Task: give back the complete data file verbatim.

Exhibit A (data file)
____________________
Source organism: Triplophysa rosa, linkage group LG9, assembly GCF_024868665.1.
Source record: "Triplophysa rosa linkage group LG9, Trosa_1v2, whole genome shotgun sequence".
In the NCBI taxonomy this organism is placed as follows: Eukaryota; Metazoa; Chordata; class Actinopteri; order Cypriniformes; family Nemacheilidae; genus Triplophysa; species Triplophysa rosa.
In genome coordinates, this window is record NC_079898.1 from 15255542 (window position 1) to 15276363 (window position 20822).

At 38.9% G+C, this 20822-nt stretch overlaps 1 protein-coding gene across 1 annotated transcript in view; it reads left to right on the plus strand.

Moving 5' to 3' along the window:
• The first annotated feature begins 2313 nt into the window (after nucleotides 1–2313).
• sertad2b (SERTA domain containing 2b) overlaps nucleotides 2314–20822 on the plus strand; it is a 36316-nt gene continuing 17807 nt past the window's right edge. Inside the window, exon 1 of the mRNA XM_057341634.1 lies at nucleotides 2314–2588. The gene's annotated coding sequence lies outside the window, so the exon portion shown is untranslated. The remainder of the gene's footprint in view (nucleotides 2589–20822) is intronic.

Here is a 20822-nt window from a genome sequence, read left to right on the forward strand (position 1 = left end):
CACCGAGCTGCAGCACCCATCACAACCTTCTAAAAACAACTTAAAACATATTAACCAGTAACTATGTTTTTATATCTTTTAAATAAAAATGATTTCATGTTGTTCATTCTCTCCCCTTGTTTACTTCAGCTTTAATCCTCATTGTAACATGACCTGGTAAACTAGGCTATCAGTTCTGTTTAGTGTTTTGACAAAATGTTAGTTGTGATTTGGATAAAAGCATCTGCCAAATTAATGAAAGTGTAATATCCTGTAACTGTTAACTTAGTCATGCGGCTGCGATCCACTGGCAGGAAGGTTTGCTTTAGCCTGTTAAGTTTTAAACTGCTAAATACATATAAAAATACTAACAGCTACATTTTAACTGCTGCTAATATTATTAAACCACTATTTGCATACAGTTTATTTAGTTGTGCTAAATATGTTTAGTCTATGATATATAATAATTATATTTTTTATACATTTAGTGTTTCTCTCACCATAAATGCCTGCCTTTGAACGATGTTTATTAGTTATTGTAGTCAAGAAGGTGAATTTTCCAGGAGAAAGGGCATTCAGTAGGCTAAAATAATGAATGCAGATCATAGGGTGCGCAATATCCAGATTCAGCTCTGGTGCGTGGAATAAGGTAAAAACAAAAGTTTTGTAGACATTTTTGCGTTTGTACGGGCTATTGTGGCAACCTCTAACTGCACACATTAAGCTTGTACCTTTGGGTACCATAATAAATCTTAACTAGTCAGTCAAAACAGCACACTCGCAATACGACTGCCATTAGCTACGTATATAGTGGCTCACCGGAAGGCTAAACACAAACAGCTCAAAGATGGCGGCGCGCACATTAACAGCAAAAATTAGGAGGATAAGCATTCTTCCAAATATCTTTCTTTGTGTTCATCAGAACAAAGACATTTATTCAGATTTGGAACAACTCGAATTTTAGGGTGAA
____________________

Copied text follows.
Source organism: Triplophysa rosa, linkage group LG9, assembly GCF_024868665.1.
Source record: "Triplophysa rosa linkage group LG9, Trosa_1v2, whole genome shotgun sequence".
In the NCBI taxonomy this organism is placed as follows: Eukaryota; Metazoa; Chordata; class Actinopteri; order Cypriniformes; family Nemacheilidae; genus Triplophysa; species Triplophysa rosa.
In genome coordinates, this window is record NC_079898.1 from 15255542 (window position 1) to 15276363 (window position 20822).

At 38.9% G+C, this 20822-nt stretch overlaps 1 protein-coding gene across 1 annotated transcript in view; it reads left to right on the plus strand.

Moving 5' to 3' along the window:
• The first annotated feature begins 2313 nt into the window (after nucleotides 1–2313).
• sertad2b (SERTA domain containing 2b) overlaps nucleotides 2314–20822 on the plus strand; it is a 36316-nt gene continuing 17807 nt past the window's right edge. Inside the window, exon 1 of the mRNA XM_057341634.1 lies at nucleotides 2314–2588. The gene's annotated coding sequence lies outside the window, so the exon portion shown is untranslated. The remainder of the gene's footprint in view (nucleotides 2589–20822) is intronic.

Here is a 20822-nt window from a genome sequence, read left to right on the forward strand (position 1 = left end):
CACCGAGCTGCAGCACCCATCACAACCTTCTAAAAACAACTTAAAACATATTAACCAGTAACTATGTTTTTATATCTTTTAAATAAAAATGATTTCATGTTGTTCATTCTCTCCCCTTGTTTACTTCAGCTTTAATCCTCATTGTAACATGACCTGGTAAACTAGGCTATCAGTTCTGTTTAGTGTTTTGACAAAATGTTAGTTGTGATTTGGATAAAAGCATCTGCCAAATTAATGAAAGTGTAATATCCTGTAACTGTTAACTTAGTCATGCGGCTGCGATCCACTGGCAGGAAGGTTTGCTTTAGCCTGTTAAGTTTTAAACTGCTAAATACATATAAAAATACTAACAGCTACATTTTAACTGCTGCTAATATTATTAAACCACTATTTGCATACAGTTTATTTAGTTGTGCTAAATATGTTTAGTCTATGATATATAATAATTATATTTTTTATACATTTAGTGTTTCTCTCACCATAAATGCCTGCCTTTGAACGATGTTTATTAGTTATTGTAGTCAAGAAGGTGAATTTTCCAGGAGAAAGGGCATTCAGTAGGCTAAAATAATGAATGCAGATCATAGGGTGCGCAATATCCAGATTCAGCTCTGGTGCGTGGAATAAGGTAAAAACAAAAGTTTTGTAGACATTTTTGCGTTTGTACGGGCTATTGTGGCAACCTCTAACTGCACACATTAAGCTTGTACCTTTGGGTACCATAATAAATCTTAACTAGTCAGTCAAAACAGCACACTCGCAATACGACTGCCATTAGCTACGTATATAGTGGCTCACCGGAAGGCTAAACACAAACAGCTCAAAGATGGCGGCGCGCACATTAACAGCAAAAATTAGGAGGATAAGCATTCTTCCAAATATCTTTCTTTGTGTTCATCAGAACAAAGACATTTATTCAGATTTGGAACAACTCGAATTTTAGGGTGAA